Memory of Lafortune Félix by Gerard Alexis
In 1972 began the public career of Lafortune Félix, anonymous artist who decorated the walls of his temple in the Saint-Marc region. It was Pierre Monosiet, then director and curator at the Musée d'art haïtien du Collège Saint-Pierre, who discovered it. Pierre was rarely wrong. Lafortune Félix's success is once again proof of this. What made this character interesting? For me who met him at the very beginning of his career, what struck me at first sight was his modesty. He was surprised to know that what he had done was beautiful. He didn't know he was an artist. What he painted on the walls of his temple was for him a way of participating in the cult of the lwa he served. It was not at all a question of making a purely decorative work associated with the sole aesthetic enjoyment of its author or of an audience.
I would not like to do Selden Rodman and go back to the Italian Trecento but, in truth, Laforture Félix looked like Giotto during the latter's realization of the frescoes of the Basilica of St Francis in Assisi. Indeed, like Giotto, Lafortune Félix painted his murals without any pretension, without knowing that he was going to become a renowned artist and thus take over from Hector Hyppolite, the greatest initiator of a new voodoo iconography. However, Lafortune Félix should not be considered an avatar of Hyppolite. He differs from the master in many ways. It must be said that Lafortune was a houngan while Hyppolite was not one, in any case according to the words of his friend and son-in-law Rigaud Benoît. This would perhaps explain the fact that the production of Lafortune Félix is exclusively devoted to his religion, while Hyppolite also produced a whole set of images representing landscapes and genre scenes often centered on women. That said, he was much more daring in color than the elder he most likely did not know.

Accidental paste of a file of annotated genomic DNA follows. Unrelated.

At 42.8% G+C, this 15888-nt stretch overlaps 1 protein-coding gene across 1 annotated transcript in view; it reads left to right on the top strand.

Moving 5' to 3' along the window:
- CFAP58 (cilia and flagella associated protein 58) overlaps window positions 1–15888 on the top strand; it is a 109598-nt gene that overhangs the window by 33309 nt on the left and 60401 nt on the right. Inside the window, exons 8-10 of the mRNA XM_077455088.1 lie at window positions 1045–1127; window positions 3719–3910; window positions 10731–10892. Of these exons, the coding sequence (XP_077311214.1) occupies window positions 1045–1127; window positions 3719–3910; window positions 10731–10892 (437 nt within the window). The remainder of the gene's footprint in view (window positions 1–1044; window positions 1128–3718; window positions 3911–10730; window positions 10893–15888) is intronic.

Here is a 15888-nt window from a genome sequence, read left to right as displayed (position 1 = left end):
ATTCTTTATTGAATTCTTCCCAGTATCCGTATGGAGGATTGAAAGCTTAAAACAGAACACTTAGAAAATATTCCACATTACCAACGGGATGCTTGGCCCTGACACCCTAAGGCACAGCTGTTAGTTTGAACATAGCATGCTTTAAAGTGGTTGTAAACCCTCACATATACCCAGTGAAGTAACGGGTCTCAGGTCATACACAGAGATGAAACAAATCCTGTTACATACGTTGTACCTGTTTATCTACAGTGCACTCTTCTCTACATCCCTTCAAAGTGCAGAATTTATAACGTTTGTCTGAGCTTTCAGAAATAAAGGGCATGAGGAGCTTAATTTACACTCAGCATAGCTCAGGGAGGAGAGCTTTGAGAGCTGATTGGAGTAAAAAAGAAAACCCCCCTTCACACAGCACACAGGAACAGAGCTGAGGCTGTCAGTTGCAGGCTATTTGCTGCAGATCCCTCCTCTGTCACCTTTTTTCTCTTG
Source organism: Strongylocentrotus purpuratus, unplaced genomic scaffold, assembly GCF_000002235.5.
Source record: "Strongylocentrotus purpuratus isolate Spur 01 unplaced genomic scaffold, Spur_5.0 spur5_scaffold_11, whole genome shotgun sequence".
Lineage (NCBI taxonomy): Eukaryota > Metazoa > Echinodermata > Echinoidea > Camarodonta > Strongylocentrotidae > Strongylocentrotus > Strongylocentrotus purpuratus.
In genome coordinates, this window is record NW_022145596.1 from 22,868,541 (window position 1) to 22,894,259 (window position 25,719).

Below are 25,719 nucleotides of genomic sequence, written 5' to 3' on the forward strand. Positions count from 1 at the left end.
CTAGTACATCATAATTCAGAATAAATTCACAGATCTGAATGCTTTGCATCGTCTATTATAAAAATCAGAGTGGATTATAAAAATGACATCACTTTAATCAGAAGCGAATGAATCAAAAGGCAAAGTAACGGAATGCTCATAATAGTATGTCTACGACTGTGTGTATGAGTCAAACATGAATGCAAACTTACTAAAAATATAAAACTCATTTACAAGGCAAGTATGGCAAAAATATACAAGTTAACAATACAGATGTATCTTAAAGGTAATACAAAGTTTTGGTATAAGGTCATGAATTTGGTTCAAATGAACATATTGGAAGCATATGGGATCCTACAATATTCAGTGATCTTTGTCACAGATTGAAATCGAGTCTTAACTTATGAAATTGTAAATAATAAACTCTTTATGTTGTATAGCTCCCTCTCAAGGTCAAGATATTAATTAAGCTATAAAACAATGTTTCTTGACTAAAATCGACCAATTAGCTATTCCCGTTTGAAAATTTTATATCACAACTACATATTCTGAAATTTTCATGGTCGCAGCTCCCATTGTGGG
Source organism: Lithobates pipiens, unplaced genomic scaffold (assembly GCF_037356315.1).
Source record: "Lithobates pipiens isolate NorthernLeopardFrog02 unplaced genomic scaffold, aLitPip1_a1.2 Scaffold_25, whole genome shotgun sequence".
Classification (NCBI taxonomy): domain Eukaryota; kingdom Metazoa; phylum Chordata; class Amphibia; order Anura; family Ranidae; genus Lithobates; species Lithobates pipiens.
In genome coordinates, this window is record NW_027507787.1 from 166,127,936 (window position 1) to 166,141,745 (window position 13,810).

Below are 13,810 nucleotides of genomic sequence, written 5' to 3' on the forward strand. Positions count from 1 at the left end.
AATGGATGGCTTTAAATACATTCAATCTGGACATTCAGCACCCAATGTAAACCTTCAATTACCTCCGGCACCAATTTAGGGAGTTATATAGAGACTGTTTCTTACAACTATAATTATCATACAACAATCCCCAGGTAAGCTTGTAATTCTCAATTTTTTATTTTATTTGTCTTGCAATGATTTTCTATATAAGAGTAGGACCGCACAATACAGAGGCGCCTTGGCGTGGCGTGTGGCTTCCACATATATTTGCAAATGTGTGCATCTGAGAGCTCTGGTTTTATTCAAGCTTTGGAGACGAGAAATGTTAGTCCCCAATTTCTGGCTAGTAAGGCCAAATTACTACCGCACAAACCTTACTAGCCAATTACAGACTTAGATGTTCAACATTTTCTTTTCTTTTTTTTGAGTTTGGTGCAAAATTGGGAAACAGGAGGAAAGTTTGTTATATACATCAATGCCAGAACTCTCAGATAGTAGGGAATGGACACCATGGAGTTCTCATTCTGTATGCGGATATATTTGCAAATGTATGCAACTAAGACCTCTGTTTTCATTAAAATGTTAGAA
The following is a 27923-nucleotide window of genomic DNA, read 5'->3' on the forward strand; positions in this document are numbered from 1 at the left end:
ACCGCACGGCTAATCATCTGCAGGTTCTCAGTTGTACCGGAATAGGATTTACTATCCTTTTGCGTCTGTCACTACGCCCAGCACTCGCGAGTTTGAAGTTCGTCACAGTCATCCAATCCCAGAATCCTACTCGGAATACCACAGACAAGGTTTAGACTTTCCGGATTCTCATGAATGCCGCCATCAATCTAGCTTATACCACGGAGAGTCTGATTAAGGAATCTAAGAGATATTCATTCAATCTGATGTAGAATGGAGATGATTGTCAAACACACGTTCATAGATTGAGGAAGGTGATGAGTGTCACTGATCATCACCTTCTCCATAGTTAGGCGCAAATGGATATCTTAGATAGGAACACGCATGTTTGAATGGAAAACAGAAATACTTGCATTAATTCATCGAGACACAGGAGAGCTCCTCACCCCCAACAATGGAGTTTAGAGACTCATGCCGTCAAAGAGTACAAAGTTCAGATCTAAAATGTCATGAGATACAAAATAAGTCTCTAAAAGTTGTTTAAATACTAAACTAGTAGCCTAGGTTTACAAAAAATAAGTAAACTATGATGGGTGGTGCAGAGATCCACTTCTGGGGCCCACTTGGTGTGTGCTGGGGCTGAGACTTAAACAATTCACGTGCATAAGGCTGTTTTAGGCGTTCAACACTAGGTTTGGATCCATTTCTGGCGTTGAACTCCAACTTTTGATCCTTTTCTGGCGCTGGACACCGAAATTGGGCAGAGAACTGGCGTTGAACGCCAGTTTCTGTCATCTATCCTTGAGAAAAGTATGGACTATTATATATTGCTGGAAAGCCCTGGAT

Lafortune Félix was born in 1933 at Pont Sondé, Hyppolite died in 1948 in Port-au-Prince. On the other hand, like Hyppolite, Lafortune Félix had an innate sense of composition. If we ignore the subject of some of his works, Lafortune Félix, although self-taught, approached the composition in a scholarly manner. He was surely guided by a desire to make his image intelligible, which is precisely the purpose of the composition. The first choice he made was that of a square support. All the elements that make up his images: lines and shapes have been organized according to the edges of the support. This organization is made according to the circle or the triangle, two geometric figures which, by their symmetry, make it possible to highlight the main character: the divinity, rendered by a human figure. The divinity being source of balance by its situation on the central axis, the artist will distribute the forms and the values on both sides of this axis so as to translate an image through the divine order. You could say that Lafortune Félix was an arbitrary colorist. Didn't someone say that only the ignorant eye assigns a specific and unchangeable color to each object. Lafortune Félix thought so. Also, he only used color for his expressive force. In his work, landscape and nature are always incidental and he gives them the colors he considers covenable. Far from wanting to objectify the subjective, he wanted to subjectify the objective. Its subject is not sought in the outside world but rather in an inner world. Thus, feelings and ideas have always been the starting point of his art. The iconography of Lafortune Félix is therefore necessarily very personal. Failure to take into account the artist's approach to the work in its form makes it difficult, if not impossible, to understand. This was confessed by Jean Marie Drot, writer and filmmaker who accompanied André Malraux in Haiti and who was passionate about Haitian painting. "I admit," he said, to be unable to decipher the works of Lafortune Félix from which I can only derive a purely aesthetic, but immense pleasure ”. Lafortune Félix is dead, Haiti has lost one of its great painters. (Gerald Alexis).